Rosemary Ganley The Peterborough Examiner August 5, 2021
Tweeting away without exactly understanding the technology is one thing I do for fun. Most of the technology I now use I have backed into, kicking and screaming.
Of course I didn’t grow up with it, as my grandchildren have done. They are so many generations ahead of me, they can no longer coach me effectively. Friend Faye Skitch does that.
I take a fallback position, choosing platforms I “get,” and ignoring others. Then going on serenely. I ignore Messenger and Spotify and mostly Instagram. TikTok too. Don’t want to encourage more of them.
As kids in the 1940's and ’50s in Kirkland Lake, we only had radio. Great invention, radio, still my favoured communications technology. I’ll fight to keep the CBC, no matter what.
Then in 1963, black and white television arrived. Exciting, though grainy. We could actually see singer Juliette, and Don Messer’s Jubilee. In those days, too, telephone booths were within handy distance. I miss them
Then came the World Wide Web with its promise to unite and inform all. We had no suspicion that it would also spread lies and venom so easily, and contribute to the weakening of civil discourse and democratic norms.
I was willing to adapt. At various high schools, I used overhead projectors and plenty of Gestetner copies. Ink all over the place. Teaching at Fleming College and expected to enter grades online, I spent hours in the office of the kind and patient Alana Callan getting tutored. (Part of the time, Alana, I was faking it and getting help from colleagues.)
I am still doing that, exploiting friends. This week Tony Minicola, my car person, came over because he heard I couldn’t get the GPS from my phone to show up on my car dashboard. He showed me that there is a USB port under the steering column.
Now Twitter I like. Short, succinct, often witty comments on the passing scene from bright people. If one maintains a small number of people to follow (for me, 281) and a small number of followers, (for me, 319), one can enjoy it.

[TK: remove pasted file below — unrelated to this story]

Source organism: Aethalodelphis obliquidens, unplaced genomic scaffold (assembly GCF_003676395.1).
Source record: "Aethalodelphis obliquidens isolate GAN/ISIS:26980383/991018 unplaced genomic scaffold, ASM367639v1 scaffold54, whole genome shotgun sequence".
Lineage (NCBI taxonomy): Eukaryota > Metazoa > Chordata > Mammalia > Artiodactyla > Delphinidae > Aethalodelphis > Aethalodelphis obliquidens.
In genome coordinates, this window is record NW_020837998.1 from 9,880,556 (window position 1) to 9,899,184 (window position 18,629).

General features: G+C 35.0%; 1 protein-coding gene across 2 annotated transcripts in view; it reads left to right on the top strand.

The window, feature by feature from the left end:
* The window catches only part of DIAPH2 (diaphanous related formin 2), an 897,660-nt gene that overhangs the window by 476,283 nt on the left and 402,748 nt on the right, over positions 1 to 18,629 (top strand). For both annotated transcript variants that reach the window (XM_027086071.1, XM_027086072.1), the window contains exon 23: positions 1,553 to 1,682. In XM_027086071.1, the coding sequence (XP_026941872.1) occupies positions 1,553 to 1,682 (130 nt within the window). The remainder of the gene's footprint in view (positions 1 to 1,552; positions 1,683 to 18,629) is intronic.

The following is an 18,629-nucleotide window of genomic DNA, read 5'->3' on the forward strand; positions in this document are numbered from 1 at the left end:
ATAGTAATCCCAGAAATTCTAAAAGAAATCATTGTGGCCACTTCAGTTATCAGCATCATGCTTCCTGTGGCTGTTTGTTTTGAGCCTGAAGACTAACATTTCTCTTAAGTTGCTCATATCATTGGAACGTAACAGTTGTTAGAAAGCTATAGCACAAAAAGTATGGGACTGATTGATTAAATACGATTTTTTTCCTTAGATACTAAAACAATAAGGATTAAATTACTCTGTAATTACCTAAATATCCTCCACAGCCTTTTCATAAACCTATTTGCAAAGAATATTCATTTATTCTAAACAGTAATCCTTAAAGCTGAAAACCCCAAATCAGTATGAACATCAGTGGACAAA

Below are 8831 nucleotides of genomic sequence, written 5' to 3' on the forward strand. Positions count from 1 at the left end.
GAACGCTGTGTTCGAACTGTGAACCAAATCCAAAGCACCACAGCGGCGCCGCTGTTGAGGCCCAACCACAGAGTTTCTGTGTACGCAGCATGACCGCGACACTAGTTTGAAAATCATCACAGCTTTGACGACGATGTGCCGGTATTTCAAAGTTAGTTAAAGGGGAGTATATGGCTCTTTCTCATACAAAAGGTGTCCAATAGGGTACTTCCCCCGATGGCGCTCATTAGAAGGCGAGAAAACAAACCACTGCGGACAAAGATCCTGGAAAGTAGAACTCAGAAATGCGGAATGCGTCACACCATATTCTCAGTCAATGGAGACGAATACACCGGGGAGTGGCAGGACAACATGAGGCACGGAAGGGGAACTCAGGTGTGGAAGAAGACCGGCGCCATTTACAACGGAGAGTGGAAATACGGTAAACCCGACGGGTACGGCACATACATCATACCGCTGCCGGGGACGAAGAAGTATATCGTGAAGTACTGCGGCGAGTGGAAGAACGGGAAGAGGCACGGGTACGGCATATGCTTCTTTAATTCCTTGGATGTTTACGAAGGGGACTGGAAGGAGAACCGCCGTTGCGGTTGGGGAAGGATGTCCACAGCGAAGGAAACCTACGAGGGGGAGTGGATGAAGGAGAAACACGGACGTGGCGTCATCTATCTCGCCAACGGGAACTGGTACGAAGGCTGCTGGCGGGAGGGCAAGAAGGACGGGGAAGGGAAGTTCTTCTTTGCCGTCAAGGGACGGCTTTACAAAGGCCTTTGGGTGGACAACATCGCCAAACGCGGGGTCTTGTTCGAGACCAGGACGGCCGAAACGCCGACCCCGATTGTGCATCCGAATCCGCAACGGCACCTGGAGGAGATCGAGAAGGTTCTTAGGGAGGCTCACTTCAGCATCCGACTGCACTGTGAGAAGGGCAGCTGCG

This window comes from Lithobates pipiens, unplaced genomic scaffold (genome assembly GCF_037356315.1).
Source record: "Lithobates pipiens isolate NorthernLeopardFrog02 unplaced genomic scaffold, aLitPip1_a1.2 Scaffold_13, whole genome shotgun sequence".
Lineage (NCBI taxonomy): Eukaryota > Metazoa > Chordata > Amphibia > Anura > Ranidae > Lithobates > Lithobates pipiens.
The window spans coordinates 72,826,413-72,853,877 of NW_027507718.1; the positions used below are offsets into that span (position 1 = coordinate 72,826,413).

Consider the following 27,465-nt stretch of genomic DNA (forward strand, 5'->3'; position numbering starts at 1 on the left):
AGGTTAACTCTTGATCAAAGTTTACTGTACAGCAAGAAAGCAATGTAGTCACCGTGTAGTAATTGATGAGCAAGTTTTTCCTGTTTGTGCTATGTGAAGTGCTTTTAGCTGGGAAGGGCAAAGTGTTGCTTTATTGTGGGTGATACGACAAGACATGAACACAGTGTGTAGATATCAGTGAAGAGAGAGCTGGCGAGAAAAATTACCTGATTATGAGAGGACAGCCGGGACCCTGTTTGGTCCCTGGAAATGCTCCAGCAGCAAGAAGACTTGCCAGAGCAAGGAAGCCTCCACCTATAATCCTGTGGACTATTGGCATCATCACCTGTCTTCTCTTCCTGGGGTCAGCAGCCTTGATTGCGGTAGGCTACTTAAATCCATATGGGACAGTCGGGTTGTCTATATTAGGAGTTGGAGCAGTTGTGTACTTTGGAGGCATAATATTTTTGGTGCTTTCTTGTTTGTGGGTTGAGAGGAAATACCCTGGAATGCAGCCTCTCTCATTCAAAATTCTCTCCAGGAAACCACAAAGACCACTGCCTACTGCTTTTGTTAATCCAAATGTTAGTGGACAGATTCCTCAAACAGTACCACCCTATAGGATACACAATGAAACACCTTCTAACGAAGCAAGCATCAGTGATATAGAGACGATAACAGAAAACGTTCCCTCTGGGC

I seldom post anything, but I respond to others and I keep learning a lot.
Last week in this space, I listed my recommended columnists to read. This week, here’s a list of Tweeters worth following.
Minister Catherine McKenna always posts little snippets of government news, and stories of her daily swims; Dr. Isaac Bogoch and Dr. David Fisman have emerged as sensible voices in the pandemic. Fisman, who says he is interested in “plagues and politics,” bravely takes on Doug Ford about his many lapses.
Regional representation is important. I follow Calgary journalist Max Fawcett who doesn’t let Jason Kenney get away with anything. There is also the sweetly sarcastic group, “Handmaids for Kenney,” and for environmental news, Seth Klein in Vancouver. An Indigenous voice is that of Kris Meloche in Amherstburg, though he sometimes goes overboard with criticism.
We must honour Anita Anand of Oakville, the procurement minister, who has served Canada so well getting vaccines. Gerald Butts, former assistant to the prime minister, contributes posts which range from political jibes to sports advisories. Rev. Michael Coren, is a progressive Toronto Anglican priest, once a conservative commentator. He attracts some angry responses, which he cheerfully demolishes. ”Carleton Deserves Better” takes on Pierre Poilievre who uses rants. In fairness, one has to follow Pierre.
American “must follows” include George Takei, who was once on Star Trek. He eviscerates Donald Trump, always good for the soul. There is also the “Lincoln Project.”
I bought the book, “Twitter for Dummies” up at Talize, and it says one should tweet four or five times a day. Well, no, that is a bit self-involved. But a couple of tweets a week will do it. One has 280 characters (the number of letters and spaces allowed in your message) to express oneself. And see if anyone in the world is listening.
"Gleanings" is Rosemary Ganley's new book. You can purchase directly from the author at at email@example.com or from >Amazon<